Can you tell us about you and the inspiration behind your work?
I am an artist and illustrator from Quebec, Canada, currently living and working in Vienna, Austria. My background is actually in sculpture, studying in Canada and Finland, and I spent the first seven years of my artistic practice working on large sculptural installations in public spaces.
Three years ago, my practice shifted toward illustration and surface pattern design, and the bold and unique Finnish design culture that was part of my everyday life back in Helsinki started to inspire my new body of work.
Today, my background as a sculptor is still very much present and infuses my current process. The need to work with my two hands is at the core of my artistic practice, so every one of my illustration projects starts with scissors, colorful paper, and a playful collage session. I think it shows in my final illustrations, which is important for me. Making things with paper is what fuels my creativity and gets new ideas flowing.
Is Your path into illustration something you set out on or did something in particular move you into that direction?
A couple of years ago, making illustration as one of my daily activities was never on my radar! I think the 20-something me would have been quite surprised to see what I do now.
When I had my son, the challenges of working on large-scale public artworks was bringing me more anxiety than joy, and so I knew my practice would slowly drift toward something else, although I did not know what. Illustration and collage actually came quite spontaneously! While I was on maternity leave, my family and I moved to a small town in California, and I found myself a little lost. I think the intense shift to parent life does that to many people and artists, and that first year was difficult and a darker time for me. After a couple of months of struggling, I knew I needed to start making something with my hands and to have a creative outlet, for the sake of my own mental health.
So one morning I got myself a bunch of color paper and started making abstract collages. And it was so much fun, making just for the sake of making! I would spend big chunks of my days cutting and pasting paper shapes into quick compositions. When I think about those first colorful works, they had such a feeling of urgency and happiness; it was so liberating. So over the next year, a new body of work started to form, until I was making illustrations during all of my free moments. It all felt so natural. I think the most rewarding thing for me now is to be comfortable in saying, "I am an artist and illustrator," when people ask me what I do, which is something I did not confidently say about myself for the first seven years of working as a sculptor.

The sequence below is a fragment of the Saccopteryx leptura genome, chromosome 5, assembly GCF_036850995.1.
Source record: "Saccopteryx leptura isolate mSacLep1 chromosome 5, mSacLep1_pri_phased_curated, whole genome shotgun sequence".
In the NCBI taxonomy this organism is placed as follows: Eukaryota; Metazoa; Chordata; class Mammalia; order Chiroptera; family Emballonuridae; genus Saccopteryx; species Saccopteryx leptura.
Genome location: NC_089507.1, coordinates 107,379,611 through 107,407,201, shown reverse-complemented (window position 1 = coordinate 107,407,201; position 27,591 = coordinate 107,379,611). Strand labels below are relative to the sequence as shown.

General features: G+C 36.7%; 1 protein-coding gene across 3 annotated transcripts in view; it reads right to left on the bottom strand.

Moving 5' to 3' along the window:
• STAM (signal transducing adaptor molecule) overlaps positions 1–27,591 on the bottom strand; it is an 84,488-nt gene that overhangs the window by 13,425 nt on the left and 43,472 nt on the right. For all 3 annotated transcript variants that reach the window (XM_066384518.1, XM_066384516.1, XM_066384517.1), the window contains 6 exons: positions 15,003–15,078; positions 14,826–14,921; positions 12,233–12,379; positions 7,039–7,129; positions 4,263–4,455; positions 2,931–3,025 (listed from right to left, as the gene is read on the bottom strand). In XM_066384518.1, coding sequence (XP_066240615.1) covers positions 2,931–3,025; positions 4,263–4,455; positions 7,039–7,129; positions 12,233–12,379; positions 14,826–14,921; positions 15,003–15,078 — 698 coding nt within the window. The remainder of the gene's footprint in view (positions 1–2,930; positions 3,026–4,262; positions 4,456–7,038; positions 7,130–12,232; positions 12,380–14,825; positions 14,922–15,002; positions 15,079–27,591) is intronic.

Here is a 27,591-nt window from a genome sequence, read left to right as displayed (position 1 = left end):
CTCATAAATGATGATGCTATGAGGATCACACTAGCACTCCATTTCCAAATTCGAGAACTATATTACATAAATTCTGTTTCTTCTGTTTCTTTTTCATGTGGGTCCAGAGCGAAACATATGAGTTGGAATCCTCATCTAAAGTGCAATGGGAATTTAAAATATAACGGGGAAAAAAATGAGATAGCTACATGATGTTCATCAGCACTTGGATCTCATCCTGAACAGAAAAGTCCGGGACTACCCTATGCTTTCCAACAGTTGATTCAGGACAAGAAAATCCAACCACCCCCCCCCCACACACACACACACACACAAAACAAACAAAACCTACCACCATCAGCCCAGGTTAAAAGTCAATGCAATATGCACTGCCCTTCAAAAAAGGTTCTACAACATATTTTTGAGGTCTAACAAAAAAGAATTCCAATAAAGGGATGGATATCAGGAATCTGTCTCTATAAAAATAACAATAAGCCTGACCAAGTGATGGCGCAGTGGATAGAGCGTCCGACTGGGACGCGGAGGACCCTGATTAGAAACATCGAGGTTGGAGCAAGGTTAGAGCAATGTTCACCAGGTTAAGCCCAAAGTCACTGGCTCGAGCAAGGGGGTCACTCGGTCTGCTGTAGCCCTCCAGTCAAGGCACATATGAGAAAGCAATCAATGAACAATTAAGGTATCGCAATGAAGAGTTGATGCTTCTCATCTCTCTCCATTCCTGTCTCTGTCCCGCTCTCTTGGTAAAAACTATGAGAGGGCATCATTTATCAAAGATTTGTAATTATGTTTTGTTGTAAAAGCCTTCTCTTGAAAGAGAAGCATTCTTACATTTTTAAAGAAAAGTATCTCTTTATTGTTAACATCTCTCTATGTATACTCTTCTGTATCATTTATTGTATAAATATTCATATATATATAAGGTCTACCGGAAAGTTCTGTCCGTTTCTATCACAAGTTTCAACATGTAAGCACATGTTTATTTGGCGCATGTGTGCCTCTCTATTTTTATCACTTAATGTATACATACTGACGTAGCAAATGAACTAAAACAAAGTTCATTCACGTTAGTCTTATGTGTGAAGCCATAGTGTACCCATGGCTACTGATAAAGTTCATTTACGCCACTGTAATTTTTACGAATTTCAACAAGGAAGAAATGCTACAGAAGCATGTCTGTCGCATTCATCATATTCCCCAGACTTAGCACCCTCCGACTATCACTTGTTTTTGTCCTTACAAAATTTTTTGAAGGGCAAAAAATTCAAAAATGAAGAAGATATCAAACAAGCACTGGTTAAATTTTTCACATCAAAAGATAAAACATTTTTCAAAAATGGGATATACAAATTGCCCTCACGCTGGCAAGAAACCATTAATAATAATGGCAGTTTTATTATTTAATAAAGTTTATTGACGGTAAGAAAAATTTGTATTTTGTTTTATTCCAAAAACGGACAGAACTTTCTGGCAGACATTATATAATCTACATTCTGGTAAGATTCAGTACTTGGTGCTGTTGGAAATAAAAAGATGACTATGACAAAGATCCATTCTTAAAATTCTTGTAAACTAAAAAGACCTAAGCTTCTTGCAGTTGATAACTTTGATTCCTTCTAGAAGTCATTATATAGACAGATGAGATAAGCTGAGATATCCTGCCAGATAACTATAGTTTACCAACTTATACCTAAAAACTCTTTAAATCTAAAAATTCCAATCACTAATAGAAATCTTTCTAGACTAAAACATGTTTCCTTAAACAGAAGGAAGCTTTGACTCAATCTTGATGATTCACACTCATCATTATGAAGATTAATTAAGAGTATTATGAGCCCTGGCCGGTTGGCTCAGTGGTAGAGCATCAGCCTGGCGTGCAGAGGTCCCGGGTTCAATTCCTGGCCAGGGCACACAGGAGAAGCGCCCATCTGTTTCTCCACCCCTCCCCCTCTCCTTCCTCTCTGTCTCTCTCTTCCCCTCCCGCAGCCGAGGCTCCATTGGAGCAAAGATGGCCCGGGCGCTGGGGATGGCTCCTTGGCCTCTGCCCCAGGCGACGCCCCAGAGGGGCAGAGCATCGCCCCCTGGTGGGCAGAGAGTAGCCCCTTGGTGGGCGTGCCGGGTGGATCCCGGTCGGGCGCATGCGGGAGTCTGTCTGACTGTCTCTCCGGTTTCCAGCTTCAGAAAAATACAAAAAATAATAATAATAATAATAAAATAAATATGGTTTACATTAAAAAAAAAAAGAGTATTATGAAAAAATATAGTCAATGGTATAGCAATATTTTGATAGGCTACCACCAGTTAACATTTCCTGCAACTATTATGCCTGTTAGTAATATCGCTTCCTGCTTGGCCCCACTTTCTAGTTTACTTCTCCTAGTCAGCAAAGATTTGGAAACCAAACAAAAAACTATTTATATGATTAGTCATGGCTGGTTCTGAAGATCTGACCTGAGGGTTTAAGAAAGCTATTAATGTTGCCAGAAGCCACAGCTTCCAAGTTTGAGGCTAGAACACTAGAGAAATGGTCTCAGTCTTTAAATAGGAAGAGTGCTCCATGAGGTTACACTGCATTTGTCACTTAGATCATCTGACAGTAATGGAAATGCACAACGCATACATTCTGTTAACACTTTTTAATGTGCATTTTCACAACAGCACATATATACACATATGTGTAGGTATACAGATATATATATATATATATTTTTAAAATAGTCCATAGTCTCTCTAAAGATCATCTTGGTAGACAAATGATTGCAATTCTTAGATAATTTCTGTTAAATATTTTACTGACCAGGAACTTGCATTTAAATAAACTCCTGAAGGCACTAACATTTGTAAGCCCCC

What has been one of the most inspiring moments?
It’s hard to pinpoint one specific moment. After making illustrations for a couple of months, I started to familiarize myself with the world of surface pattern design, and it was so great to learn and practice new skills. I am still a beginner in this vast world of illustration (which I embrace!), and it is so incredibly inspiring to be in a learning mode. I feel more openminded and don't worry as much about making things that are not perfect, not only when making art, but in my life in general.
And I feel more confident taking on new challenges too. A couple of months back, an old friend asked me to work on a children's book with her, a dream project really, but something quite honestly out of my comfort zone. But that did not matter! I am learning as I go, and embracing this somewhat scary challenge is so fulfilling creatively!
Are there women that have inspired/impacted you?
When I started sharing my work online, I found a wonderful community of fellow women artists and illustrators, and Lisa Congdon was among them. Her work is so amazing and unique, and her path as an artist really spoke to me. She was a late bloomer, starting her professional artistic practice in her late thirties, and seeing how she was thriving now was really inspiring. It made me feel more confident about the new journey I was embarking on, and empowered me as an artist.
What’s the best piece of advice you have been given that you would like to pass along?
I think the best advice has been, "Just start." In my twenties, my artistic practice was constantly accompanied by a lot of self-doubt, and when I hit my thirties I was stuck between a feeling that I needed to continue on the path I had forged for myself, while wishing for a totally different creative outlet and career that would better respond to where I was in my personal life. But somehow I felt that it was too late to change. Now I see how silly that sounds, as nothing is set in stone and we can always go in new directions. I am much happier as an artist now.
Myriam is an artist and illustrator based in Quebec City, Canada. She was trained as a sculptor in Montreal, Canada, then in Helsinki, Finland, where she obtained a Masters degree in Environmental Art. Her practice recently shifted towards illustration, and her new body of work includes art prints, surface pattern design and mixed media collages. See more of Myriam's work here. Shop here. Connect @helsinkimonamour
Words: Myriam Van Neste